We've known for quite some time that Obamacare was designed to "fail upwards" to provide the impetus for fully socialized medicine, the so called "public option." This week, Obama played the card openly: President Obama Pushes for ‘Public Option’ in Affordable Care Act
Writing as Barack Obama, J.D., in the Journal of the American Medical Association, the president lauded the health-care overhaul and excoriated its opponents, arguing the law has sharply reduced the number of uninsured in the U.S. and improved coverage for those who had it.NPR reports that Hillary Clinton joined the chorus:
“The Affordable Care Act is the most important health care legislation enacted in the United States since the creation of Medicare and Medicaid in 1965,” he wrote. “Although partisanship and special interest opposition remain, experience with the Affordable Care Act demonstrates that positive change is achievable on some of the nation’s most complex challenges.”
The article appeared as a “special communication” in which he offered evidence, findings and a description of their relevance. Among its most striking sections were those in which he acknowledged the law’s shortcomings and advocated responses to them. In his call for a public option, he noted the existence of parts of the country with limited insurance competition, where customers may have no choice but to swallow high premiums.
Presumptive Democratic presidential nominee Hillary Clinton — under pressure from Sen. Bernie Sanders' call for a single-payer government system — in February endorsed the idea of including a public option to allow people age 55 and older to purchase Medicare coverage.Hot Air: The public option is back and as dishonest as ever
On Saturday, as part of a deal with Sanders, Clinton announced she will also "pursue efforts to give Americans in every state in the country the choice of a public-option insurance plan," which is broader than what Obama is endorsing.
But even if Clinton wins and the Democrats take back control of Congress in November, a public option remains a political long shot.
The public option is being framed in terms of choice and competition. In reality, it was always intended to be a glide-path to the single-payer system the president and many Democrats really wanted. This isn’t a supposition. The person who created the public option, Jacob Hacker, admitted he would be happy to see it crowd out private insurers over time:
more videos at the link which show the Democrats true goals.
Centrist Dems wonder: Why are we pushing the public option now?
So who has cold feet? Some of the usual suspects, such as Heidi Heitkamp and Joe Manchin, two Senators from conservative states. But The Hill’s Peter Sullivan also reports that swing-state Senators Joe Donnelly (IN), Bill Nelson (FL), and Mark Warner (VA) aren’t terribly keen on answering questions about it.Speaking of Obamacare failures, another one bites the dust as Obamacare co-op in Illinois to be liquidated. President Obama's signature legislation is now killing off the very same non-profit insurance co-ops that it created.
Even Tom Carper from solidly-blue Delaware put off responding to the idea until he sees a concrete proposal — and hinted that he won’t consider any additions to ObamaCare that require a party-line vote to pass:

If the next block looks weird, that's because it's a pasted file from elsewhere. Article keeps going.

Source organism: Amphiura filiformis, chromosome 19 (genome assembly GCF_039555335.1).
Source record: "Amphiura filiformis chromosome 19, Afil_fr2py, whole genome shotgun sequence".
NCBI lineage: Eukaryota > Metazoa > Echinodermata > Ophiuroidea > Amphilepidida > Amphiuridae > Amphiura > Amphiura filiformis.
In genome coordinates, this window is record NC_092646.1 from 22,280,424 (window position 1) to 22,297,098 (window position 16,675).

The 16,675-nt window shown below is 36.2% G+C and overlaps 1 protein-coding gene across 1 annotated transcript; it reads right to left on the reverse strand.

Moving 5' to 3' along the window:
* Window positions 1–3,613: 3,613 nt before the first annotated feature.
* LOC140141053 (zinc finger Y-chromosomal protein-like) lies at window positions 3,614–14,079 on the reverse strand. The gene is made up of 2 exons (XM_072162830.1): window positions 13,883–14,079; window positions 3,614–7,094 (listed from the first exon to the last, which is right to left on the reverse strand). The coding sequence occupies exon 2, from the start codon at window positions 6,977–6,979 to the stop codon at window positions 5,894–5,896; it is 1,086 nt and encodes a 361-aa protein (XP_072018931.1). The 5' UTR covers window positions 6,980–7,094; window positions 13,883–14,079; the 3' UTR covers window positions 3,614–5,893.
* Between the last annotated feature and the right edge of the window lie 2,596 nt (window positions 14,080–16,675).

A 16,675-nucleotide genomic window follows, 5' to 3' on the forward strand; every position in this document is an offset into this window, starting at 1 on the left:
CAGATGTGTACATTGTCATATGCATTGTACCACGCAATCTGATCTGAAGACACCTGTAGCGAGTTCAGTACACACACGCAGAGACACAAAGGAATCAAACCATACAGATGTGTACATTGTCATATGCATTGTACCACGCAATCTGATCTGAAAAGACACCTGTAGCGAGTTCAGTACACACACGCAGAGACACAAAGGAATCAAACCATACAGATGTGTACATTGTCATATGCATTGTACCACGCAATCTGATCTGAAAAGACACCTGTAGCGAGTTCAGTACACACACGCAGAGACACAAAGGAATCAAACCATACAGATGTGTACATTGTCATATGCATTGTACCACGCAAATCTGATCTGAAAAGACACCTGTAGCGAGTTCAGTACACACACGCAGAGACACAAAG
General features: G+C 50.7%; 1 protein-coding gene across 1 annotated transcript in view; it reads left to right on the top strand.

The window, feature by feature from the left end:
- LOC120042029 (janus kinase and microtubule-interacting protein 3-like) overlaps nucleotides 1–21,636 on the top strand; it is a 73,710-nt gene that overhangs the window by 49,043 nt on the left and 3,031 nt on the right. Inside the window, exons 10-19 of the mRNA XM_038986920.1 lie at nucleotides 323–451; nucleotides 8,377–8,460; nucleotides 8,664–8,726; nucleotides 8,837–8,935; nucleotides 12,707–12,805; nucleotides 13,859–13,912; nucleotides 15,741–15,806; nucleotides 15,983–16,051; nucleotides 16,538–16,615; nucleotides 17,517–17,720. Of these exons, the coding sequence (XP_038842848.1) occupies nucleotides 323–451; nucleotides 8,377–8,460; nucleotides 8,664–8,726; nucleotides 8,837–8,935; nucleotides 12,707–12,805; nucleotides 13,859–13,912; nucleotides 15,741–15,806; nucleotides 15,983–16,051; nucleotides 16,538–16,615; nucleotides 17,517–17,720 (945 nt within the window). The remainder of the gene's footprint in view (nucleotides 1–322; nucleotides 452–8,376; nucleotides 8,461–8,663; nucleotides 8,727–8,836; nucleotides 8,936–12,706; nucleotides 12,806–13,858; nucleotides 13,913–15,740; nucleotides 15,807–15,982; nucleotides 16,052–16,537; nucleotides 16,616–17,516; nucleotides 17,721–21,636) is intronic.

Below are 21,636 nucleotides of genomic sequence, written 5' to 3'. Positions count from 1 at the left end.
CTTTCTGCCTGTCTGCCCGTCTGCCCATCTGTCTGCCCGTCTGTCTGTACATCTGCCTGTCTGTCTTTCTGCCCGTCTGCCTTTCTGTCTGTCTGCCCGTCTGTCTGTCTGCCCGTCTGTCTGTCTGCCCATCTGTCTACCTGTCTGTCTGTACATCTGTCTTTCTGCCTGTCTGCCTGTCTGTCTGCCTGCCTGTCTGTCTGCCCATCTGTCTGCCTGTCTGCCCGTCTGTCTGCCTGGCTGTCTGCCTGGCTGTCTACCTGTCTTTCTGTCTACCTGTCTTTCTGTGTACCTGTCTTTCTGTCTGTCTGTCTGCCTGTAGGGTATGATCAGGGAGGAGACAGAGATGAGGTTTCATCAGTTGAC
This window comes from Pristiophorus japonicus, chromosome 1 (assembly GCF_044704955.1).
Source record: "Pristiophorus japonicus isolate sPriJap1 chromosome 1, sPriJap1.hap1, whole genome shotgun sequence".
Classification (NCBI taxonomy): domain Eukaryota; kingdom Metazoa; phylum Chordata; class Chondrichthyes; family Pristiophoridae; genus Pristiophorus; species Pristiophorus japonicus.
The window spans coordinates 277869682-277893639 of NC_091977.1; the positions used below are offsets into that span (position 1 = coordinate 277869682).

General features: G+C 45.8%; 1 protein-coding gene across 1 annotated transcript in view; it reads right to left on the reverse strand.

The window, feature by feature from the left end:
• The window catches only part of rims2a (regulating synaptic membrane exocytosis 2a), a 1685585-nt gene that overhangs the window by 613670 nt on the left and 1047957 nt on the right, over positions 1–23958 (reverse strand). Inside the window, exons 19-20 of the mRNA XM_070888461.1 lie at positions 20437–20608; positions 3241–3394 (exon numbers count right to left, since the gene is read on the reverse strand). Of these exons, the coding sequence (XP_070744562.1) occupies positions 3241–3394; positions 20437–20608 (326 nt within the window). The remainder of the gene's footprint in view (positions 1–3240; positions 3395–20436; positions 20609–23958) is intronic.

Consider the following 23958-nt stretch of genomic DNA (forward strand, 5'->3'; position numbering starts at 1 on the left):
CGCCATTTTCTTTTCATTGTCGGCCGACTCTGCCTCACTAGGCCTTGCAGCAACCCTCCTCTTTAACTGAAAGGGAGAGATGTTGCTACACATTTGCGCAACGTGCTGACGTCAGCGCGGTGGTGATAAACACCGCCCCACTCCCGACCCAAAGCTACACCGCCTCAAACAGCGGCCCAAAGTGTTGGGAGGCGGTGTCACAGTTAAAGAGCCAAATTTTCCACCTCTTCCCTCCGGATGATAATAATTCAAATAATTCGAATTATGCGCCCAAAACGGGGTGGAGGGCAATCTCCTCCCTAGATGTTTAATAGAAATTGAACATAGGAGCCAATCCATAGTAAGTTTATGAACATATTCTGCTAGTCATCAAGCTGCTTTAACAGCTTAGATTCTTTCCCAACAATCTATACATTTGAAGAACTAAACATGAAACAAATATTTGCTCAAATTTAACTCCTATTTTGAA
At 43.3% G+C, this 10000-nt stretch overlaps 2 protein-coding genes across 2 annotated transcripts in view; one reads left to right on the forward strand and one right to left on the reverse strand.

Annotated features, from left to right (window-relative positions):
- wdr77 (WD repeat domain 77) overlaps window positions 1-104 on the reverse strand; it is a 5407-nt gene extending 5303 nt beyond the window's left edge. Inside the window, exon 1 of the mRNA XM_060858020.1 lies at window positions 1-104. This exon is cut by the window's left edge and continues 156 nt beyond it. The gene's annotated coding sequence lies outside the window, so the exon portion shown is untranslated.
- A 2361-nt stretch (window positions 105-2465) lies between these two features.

“I had not heard that, so let me just take a look at it,” Carper said. “When we passed the Affordable Care Act, unfortunately we had to do it very much on a party line vote, and it’s unfortunate, because if it had been a bipartisan bill, it would have been better, I think.”Correction: If it had been a bipartisan bill, the blame for the failure would have been easier to spread around.
After providing $2.4 billion in loans to get them started, ObamaCare is now driving several nonprofit insurance co-ops out of business. That, in turn, will leave tens of thousands of people scrambling to find other insurance, while making it unlikely that those taxpayer-subsidized loans will ever be repaid.In fact, Insurers nationwide are struggling to break even on Obamacare’s exchanges
Of the 23 co-ops that started operations in 2014, only 10 remain, after Oregon's second co-op announced on Friday that it was going out of business at the end of the month. By year's end, Connecticut's will be out of business as well.
Most of these co-ops that failed last year simply weren't financially stable. But the recent spate of co-op failures is being driven by ObamaCare itself.
Because insurers operating in Obamacare exchanges are banned from pricing policies based on a person's health status, the government had to create an elaborate "risk adjustment" program to protect insurers who get stuck with too many sick people, by taking money from insurers that signed up mostly healthy ones.
The problem is that many of the remaining — and already financially vulnerable — co-ops just found out that they owe millions to this program. . .
Are doctors too expensive? Great, because Obamacare will make sure non-doctors tend to your healthcare: Under Affordable Care Act, Growing Use of ‘Community Health Workers’
Minnesota is one of only a handful of states (including Texas) that require special training for community health workers. But Dr. Onelis Quirindongo-Cedeno, a Mayo Clinic primary care doctor who works with Nelson and other community health workers, said that course work is less important than personal qualities like empathy, commitment and life experience.So really, this is just a plan to shift health care dollars to underemployed democratic voters.
“A lot of us have struggled with food and housing and transportation just like our patients have,” said Amy Smith, a community health worker at HCMC. “We understand their struggles and know what it takes to come out the other side.”
And how serious are the democrats about remaking healthcare? Seriously? House Democrats' plan to secure nation is less than 2 pages long. Obamacare is like 13,000 pages long. Maybe.